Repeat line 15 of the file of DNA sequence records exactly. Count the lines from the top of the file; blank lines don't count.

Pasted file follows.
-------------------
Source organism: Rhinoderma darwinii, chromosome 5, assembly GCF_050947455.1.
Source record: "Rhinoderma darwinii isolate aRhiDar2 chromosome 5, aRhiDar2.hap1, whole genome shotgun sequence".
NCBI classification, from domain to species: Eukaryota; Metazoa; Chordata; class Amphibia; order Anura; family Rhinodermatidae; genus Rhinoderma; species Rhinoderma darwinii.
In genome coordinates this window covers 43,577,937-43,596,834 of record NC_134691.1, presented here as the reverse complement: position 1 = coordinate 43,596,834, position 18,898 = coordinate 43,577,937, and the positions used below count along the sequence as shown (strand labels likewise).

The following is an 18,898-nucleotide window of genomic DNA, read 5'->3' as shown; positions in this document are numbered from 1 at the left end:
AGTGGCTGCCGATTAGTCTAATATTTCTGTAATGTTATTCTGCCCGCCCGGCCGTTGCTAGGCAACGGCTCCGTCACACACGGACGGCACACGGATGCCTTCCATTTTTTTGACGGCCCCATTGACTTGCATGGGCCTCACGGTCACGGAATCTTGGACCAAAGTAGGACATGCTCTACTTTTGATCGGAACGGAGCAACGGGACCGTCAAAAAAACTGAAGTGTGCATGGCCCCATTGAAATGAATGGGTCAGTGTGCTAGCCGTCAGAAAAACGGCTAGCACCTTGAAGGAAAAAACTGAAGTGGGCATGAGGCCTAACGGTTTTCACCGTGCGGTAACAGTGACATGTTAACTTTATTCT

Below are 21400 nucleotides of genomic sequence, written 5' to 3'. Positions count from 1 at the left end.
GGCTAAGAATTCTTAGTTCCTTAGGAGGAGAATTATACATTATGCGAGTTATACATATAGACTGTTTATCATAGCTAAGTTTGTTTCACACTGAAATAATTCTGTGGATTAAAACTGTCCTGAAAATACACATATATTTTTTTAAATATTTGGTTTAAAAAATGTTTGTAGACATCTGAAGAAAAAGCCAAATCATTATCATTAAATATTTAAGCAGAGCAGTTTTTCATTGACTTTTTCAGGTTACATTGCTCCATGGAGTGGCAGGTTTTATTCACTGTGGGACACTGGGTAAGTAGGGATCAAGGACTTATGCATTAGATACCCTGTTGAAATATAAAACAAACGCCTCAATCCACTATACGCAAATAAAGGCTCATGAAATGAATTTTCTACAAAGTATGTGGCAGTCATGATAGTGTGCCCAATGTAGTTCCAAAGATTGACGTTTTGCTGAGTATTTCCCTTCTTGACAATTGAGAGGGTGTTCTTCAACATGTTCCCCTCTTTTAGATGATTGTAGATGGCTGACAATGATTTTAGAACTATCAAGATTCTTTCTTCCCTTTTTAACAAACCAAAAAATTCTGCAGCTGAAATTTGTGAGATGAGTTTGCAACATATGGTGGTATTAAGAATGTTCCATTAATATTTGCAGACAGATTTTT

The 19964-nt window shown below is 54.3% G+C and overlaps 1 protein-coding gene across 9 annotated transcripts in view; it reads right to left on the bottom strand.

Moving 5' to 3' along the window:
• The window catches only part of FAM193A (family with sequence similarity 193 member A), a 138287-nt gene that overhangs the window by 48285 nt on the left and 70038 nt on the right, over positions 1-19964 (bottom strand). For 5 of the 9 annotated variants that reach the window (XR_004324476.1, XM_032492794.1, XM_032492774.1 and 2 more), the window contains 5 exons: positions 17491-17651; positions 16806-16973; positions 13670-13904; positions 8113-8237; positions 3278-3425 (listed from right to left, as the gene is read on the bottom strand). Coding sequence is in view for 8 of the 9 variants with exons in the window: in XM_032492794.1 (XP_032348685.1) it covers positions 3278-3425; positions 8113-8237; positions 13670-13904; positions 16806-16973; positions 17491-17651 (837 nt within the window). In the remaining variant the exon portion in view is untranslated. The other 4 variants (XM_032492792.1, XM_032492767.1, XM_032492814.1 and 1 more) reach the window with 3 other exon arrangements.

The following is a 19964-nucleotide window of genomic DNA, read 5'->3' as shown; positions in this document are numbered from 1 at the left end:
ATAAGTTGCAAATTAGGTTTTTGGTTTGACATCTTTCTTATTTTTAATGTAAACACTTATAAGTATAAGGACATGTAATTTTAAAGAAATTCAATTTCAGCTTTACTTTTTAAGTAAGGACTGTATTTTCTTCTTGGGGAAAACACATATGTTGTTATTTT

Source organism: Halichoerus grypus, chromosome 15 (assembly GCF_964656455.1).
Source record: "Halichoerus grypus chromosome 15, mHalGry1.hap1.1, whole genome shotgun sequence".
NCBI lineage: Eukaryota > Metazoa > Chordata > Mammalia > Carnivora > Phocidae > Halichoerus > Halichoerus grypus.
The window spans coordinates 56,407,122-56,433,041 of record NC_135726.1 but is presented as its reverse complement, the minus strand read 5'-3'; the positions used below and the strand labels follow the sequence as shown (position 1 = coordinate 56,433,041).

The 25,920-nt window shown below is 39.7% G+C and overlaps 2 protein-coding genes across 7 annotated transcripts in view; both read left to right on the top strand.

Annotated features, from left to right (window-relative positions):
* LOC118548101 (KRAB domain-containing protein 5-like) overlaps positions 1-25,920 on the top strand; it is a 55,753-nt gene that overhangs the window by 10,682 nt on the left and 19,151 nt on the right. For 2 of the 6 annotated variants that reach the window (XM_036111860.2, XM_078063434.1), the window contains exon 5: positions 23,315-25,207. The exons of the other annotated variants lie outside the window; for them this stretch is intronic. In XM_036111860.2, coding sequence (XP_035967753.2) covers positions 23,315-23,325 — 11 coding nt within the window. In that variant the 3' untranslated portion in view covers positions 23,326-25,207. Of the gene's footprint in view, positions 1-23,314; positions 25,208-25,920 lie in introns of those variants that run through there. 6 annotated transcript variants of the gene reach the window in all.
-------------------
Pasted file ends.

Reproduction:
Source record: "Halichoerus grypus chromosome 15, mHalGry1.hap1.1, whole genome shotgun sequence".